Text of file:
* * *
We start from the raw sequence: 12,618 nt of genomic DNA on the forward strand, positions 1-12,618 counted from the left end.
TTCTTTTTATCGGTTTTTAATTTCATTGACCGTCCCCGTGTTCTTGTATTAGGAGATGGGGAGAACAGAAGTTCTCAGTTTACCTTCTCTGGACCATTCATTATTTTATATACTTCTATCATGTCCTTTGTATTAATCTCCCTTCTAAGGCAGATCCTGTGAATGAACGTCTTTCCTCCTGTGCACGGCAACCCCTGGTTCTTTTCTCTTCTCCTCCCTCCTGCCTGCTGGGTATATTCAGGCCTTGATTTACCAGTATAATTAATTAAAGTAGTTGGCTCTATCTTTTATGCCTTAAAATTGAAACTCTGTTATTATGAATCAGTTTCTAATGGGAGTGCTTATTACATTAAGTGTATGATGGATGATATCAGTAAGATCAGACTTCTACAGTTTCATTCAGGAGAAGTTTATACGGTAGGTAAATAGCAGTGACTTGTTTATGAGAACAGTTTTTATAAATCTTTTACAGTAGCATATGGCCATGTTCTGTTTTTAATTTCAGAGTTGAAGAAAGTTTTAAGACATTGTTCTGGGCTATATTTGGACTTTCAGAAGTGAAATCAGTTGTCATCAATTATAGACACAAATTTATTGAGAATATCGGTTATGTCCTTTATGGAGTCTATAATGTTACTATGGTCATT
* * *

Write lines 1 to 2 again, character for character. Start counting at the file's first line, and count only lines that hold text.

We start from the raw sequence: 12,618 nt of genomic DNA on the forward strand, positions 1-12,618 counted from the left end.
TTCTTTTTATCGGTTTTTAATTTCATTGACCGTCCCCGTGTTCTTGTATTAGGAGATGGGGAGAACAGAAGTTCTCAGTTTACCTTCTCTGGACCATTCATTATTTTATATACTTCTATCATGTCCTTTGTATTAATCTCCCTTCTAAGGCAGATCCTGTGAATGAACGTCTTTCCTCCTGTGCACGGCAACCCCTGGTTCTTTTCTCTTCTCCTCCCTCCTGCCTGCTGGGTATATTCAGGCCTTGATTTACCAGTATAATTAATTAAAGTAGTTGGCTCTATCTTTTATGCCTTAAAATTGAAACTCTGTTATTATGAATCAGTTTCTAATGGGAGTGCTTATTACATTAAGTGTATGATGGATGATATCAGTAAGATCAGACTTCTACAGTTTCATTCAGGAGAAGTTTATACGGTAGGTAAATAGCAGTGACTTGTTTATGAGAACAGTTTTTATAAATCTTTTACAGTAGCATATGGCCATGTTCTGTTTTTAATTTCAGAGTTGAAGAAAGTTTTAAGACATTGTTCTGGGCTATATTTGGACTTTCAGAAGTGAAATCAGTTGTCATCAATTATAGACACAAATTTATTGAGAATATCGGTTATGTCCTTTATGGAGTCTATAATGTTACTATGGTCATT